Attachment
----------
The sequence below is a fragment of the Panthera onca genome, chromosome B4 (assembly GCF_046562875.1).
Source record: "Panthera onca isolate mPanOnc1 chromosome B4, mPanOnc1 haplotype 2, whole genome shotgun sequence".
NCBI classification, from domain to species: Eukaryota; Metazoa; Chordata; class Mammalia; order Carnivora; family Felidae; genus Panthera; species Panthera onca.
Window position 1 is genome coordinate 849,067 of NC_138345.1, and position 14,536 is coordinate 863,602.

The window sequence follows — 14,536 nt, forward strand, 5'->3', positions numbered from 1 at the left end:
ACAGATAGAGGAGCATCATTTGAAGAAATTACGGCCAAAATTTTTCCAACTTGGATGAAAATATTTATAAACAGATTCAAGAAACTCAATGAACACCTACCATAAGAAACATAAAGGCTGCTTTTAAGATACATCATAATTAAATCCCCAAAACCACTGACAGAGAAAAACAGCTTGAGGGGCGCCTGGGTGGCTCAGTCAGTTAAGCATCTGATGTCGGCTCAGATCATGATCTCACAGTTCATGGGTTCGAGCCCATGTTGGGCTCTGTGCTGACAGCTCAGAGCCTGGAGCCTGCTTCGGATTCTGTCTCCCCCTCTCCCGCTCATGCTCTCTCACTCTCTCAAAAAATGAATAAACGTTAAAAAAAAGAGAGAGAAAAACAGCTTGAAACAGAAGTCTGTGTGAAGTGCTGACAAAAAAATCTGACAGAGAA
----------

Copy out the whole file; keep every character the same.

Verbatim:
The sequence below is a fragment of the Panthera onca genome, chromosome B4 (assembly GCF_046562875.1).
Source record: "Panthera onca isolate mPanOnc1 chromosome B4, mPanOnc1 haplotype 2, whole genome shotgun sequence".
NCBI classification, from domain to species: Eukaryota; Metazoa; Chordata; class Mammalia; order Carnivora; family Felidae; genus Panthera; species Panthera onca.
Window position 1 is genome coordinate 849,067 of NC_138345.1, and position 14,536 is coordinate 863,602.

The window sequence follows — 14,536 nt, forward strand, 5'->3', positions numbered from 1 at the left end:
ACAGATAGAGGAGCATCATTTGAAGAAATTACGGCCAAAATTTTTCCAACTTGGATGAAAATATTTATAAACAGATTCAAGAAACTCAATGAACACCTACCATAAGAAACATAAAGGCTGCTTTTAAGATACATCATAATTAAATCCCCAAAACCACTGACAGAGAAAAACAGCTTGAGGGGCGCCTGGGTGGCTCAGTCAGTTAAGCATCTGATGTCGGCTCAGATCATGATCTCACAGTTCATGGGTTCGAGCCCATGTTGGGCTCTGTGCTGACAGCTCAGAGCCTGGAGCCTGCTTCGGATTCTGTCTCCCCCTCTCCCGCTCATGCTCTCTCACTCTCTCAAAAAATGAATAAACGTTAAAAAAAAGAGAGAGAAAAACAGCTTGAAACAGAAGTCTGTGTGAAGTGCTGACAAAAAAATCTGACAGAGAA